Exoplanet Explorer V1.2.7: The Kepler-22b release
I awoke this morning to news of Kepler’s first confirmed “Earth-like” planet.
Curious, I opened up Exoplanet Explorer to find that there wasn’t enough data to draw the Kepler-22 system.
This had to be remedied, so I fired up my script that creates the planet data to see if anything had changed at the primary data source, the Exoplanet Encyclopaedia.
It had been updated, but there still wasn’t enough info map the system.
Off to Google then.
It took a while to find out that the NASA page was the only source of accurate information. All the other news sites are just parroting “Earth-like planet!”, leaving out most of the interesting stuff.
After creating a new exception to use NASA’s data instead of the Exoplanet Encyclopaedia or SIMBAD, I re-ran the data extract and started up Exoplanet Explorer to see what it looked like.
It wasn’t Earth-like at all!
In fact, my app decided it looked like Uranus.
The only Earth-like properties of Kepler-22b are its position in the habitable zone, and its parent G-type star.
The news services keep repeating that it’s only a couple of times larger than Earth, but they don’t say that the mass starts around 30 times the Earth’s mass and is possibly over 100 times the mass of our planet. We don’t know what it’s made of, but if it has an atmosphere, surface pressures will probably be huge and it’ll look like a version of Neptune or Uranus, or a big Venus.
NASA’s artistic interpretation also looks a bit like Uranus with white clouds, which makes me feel good about my app’s “automatic artist”.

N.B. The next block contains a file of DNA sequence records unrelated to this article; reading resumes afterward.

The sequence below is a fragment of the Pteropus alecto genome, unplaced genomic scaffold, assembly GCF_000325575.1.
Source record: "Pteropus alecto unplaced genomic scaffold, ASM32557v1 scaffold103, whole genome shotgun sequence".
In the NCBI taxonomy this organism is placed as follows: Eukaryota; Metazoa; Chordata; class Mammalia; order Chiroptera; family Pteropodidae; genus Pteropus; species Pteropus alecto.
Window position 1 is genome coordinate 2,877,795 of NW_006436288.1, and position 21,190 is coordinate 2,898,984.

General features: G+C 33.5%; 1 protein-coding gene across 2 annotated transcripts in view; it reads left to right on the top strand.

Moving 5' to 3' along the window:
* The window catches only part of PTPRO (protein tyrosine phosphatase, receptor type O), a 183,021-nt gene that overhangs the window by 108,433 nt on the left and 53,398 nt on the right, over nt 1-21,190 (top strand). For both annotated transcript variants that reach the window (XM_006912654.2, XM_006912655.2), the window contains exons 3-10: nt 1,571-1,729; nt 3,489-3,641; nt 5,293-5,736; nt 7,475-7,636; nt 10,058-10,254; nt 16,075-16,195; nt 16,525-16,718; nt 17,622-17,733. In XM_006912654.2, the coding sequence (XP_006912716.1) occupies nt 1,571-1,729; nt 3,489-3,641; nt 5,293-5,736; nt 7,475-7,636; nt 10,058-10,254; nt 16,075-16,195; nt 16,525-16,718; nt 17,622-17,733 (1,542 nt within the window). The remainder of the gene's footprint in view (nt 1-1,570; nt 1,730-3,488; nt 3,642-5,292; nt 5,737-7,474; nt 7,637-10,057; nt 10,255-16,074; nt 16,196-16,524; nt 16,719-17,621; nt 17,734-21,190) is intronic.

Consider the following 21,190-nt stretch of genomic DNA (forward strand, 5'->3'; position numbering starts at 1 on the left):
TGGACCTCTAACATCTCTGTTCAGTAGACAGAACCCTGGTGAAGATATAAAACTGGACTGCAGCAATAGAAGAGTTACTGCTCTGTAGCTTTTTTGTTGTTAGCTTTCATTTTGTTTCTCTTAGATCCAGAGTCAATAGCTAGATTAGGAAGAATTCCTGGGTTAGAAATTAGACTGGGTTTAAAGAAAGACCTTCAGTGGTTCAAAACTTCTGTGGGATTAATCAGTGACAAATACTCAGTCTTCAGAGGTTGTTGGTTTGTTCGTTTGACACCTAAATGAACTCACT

Anyway, take a look for yourselves. On the advanced stats, it’s one of the four warm neptunian worlds.
Version 1.2.7 also includes a new feature for full version users. The advanced stats panels which shows the totals for the different planet and star types can be used to filter the data now. If you tap one of the planet or star icons, the window will close and the matching stars and planets will appear in the data scroller, which should make life a bit easier while I work on search upgrades that will appear in the next version.
There’s also some minor bug fixes and, if the app happens to crash when you enable “Detailed Planets”, it should restart with the option disabled, so you don’t get stuck. This issue is caused by a bug in the development tool which I have reported, but I can’t fix at the moment. It affects certain Tegra-2 tablets and it might be related to Android 3.2, but I don’t know for sure because only one user has contacted me directly. I know the other affected user posted a comment on Android Market, but I can’t do anything to help if users post there.
This update is probably going to be the last for this app for a little while. I need to finish designing the data file format so I can push out an updated planet database without having to make you download the whole app every time, and that means I’m going to have to put in a lot of new stuff to make sure I’ve not missed anything and that data file format is as complete as possible. This is going to be especially important next year as the number of planet candidates found by Kepler is now over 2,000, so we’ll probably start seeing loads of new planets added each month.
Some of them will actually be Earth like, unlike Kepler-22b.